Ancient Monuments

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Bowl barrow 50m south west of Rox Hill Clump

A Scheduled Monument in Wilsford cum Lake, Wiltshire

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Coordinates

Latitude: 51.146 / 51°8'45"N

Longitude: -1.8272 / 1°49'38"W

OS Eastings: 412181.187223

OS Northings: 138541.333223

OS Grid: SU121385

Mapcode National: GBR 50F.0VS

Mapcode Global: VHB5J.8GWB

Entry Name: Bowl barrow 50m south west of Rox Hill Clump

Scheduled Date: 5 April 1995

Source: Historic England

Source ID: 1010836

English Heritage Legacy ID: 10487

County: Wiltshire

Civil Parish: Wilsford cum Lake

Traditional County: Wiltshire

Lieutenancy Area (Ceremonial County): Wiltshire

Church of England Parish: Woodford Valley with Archers Gate

Church of England Diocese: Salisbury

Details

The monument includes a levelled bowl barrow located 50m south west of Rox
Hill Clump and situated on a gentle south facing slope on Rox Hill. The barrow
mound is now difficult to identify on the ground. The mound is surrounded by a
ditch from which material was quarried during its construction. This has
become infilled over the years but survives as a buried feature and is visible
on aerial photographs from which the overall diameter of the barrow is
calculated to be c.30m.
All fence posts are excluded from the scheduling but the ground beneath them
is included.

MAP EXTRACT
The site of the monument is shown on the attached map extract.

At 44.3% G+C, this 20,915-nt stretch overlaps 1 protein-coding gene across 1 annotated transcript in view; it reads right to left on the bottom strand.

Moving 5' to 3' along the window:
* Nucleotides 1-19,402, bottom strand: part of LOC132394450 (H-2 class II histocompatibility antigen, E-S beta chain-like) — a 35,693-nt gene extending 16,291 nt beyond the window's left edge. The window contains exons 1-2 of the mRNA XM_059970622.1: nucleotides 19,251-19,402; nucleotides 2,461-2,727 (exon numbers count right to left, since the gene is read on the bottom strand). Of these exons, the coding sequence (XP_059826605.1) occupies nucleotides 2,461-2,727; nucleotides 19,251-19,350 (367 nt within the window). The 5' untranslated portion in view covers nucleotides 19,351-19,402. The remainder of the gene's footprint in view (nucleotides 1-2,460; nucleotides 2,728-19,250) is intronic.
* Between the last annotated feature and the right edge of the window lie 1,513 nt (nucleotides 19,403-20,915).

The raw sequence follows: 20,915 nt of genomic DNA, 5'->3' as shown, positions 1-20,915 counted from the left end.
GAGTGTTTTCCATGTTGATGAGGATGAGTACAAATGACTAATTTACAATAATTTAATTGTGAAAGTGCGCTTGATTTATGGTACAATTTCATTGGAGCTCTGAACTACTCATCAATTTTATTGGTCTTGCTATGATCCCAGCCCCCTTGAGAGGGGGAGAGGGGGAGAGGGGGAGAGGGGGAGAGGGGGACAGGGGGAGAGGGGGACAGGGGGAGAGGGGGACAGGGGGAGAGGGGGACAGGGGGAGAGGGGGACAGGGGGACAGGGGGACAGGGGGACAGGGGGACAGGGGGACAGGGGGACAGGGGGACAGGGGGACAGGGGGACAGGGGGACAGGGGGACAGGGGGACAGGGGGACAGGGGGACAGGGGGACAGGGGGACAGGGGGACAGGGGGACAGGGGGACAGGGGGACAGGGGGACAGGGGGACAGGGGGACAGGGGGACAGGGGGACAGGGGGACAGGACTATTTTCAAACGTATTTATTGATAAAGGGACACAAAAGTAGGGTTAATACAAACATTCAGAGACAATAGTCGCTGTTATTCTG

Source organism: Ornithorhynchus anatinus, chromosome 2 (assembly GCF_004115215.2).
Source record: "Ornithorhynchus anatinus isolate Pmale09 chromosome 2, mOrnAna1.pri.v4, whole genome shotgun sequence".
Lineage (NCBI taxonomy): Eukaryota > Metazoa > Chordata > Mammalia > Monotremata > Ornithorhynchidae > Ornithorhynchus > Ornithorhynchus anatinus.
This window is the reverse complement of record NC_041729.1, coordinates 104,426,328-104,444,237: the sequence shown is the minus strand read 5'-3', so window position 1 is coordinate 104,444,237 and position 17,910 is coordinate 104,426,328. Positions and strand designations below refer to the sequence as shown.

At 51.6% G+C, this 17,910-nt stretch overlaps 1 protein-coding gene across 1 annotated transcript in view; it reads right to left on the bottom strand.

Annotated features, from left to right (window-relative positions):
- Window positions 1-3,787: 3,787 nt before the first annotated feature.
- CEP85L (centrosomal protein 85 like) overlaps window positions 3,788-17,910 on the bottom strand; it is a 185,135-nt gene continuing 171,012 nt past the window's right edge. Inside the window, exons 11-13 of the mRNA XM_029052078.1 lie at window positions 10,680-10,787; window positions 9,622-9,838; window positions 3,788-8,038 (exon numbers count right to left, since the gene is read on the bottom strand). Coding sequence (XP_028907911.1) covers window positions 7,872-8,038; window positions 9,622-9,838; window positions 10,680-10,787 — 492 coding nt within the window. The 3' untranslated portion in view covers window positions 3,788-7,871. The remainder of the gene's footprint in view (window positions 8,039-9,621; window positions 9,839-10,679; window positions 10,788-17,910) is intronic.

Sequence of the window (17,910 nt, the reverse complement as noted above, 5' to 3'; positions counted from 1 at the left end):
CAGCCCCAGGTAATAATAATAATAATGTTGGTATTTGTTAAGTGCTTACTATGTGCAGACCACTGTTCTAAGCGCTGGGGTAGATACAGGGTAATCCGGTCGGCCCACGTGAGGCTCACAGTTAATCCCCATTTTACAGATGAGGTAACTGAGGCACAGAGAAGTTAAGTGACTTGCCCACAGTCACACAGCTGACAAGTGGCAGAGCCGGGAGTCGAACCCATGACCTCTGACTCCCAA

It includes a 2 metre boundary around the archaeological features,
considered to be essential for the monument's support and preservation.

Source: Historic England

Reasons for Scheduling

A small number of areas in southern England appear to have acted as foci for
ceremonial and ritual activity during the Neolithic and Bronze Age periods.
Two of the best known and earliest recognised areas are around Avebury and
Stonehenge, now jointly designated as a World Heritage Site.
The area of chalk downland which surrounds Stonehenge contains one of the
densest and most varied groups of Neolithic and Bronze Age field monuments in
Britain. Included within the area are Stonehenge itself, the Stonehenge
cursus, the Durrington Walls henge, and a variety of burial monuments, many
grouped into cemeteries.
The area has been the subject of archaeological research since the 18th
century when Stukeley recorded many of the monuments and partially excavated a
number of the burial mounds. More recently, the collection of artefacts from
the surfaces of ploughed fields has supplemented the evidence for ritual and
burial by revealing the intensity of contemporary settlement and land-use.
In view of the importance of the area, all ceremonial and sepulchral monuments
of this period which retain significant archaeological remains are identified
as nationally important. Bowl barrows, the most numerous form of round
barrow, are funerary monuments dating from the Late Neolithic period to the
Late Bronze Age, with most examples belonging to the period 2400-1500 BC.
They were constructed as earthen or rubble mounds, normally ditched, which
covered single or multiple burials. They occur either in isolation or grouped
as cemeteries and often acted as a focus for burials in later periods. Often
superficially similar, although differing widely in size, they exhibit
regional variations in form and a variety of burial practices. There are over
10,000 surviving bowl barrows recorded nationally and at least 320 in the
Stonehenge area. This group of monuments will provide important information
on the development of this area during the Late Neolithic and Bronze Age
periods.

Despite having been levelled by cultivation, the bowl barrow 50m south west of
Rox Hill Clump will contain archaeological remains and environmental evidence
relating to the monument and the landscape in which it was constructed. Aerial
photographs have shown that the ditch fills survive undisturbed, while
deposits located on the Bronze Age ground surface will survive beneath the
area disturbed by cultivation.

Source: Historic England

Sources

Other

6358, Crawford,

Source: Historic England

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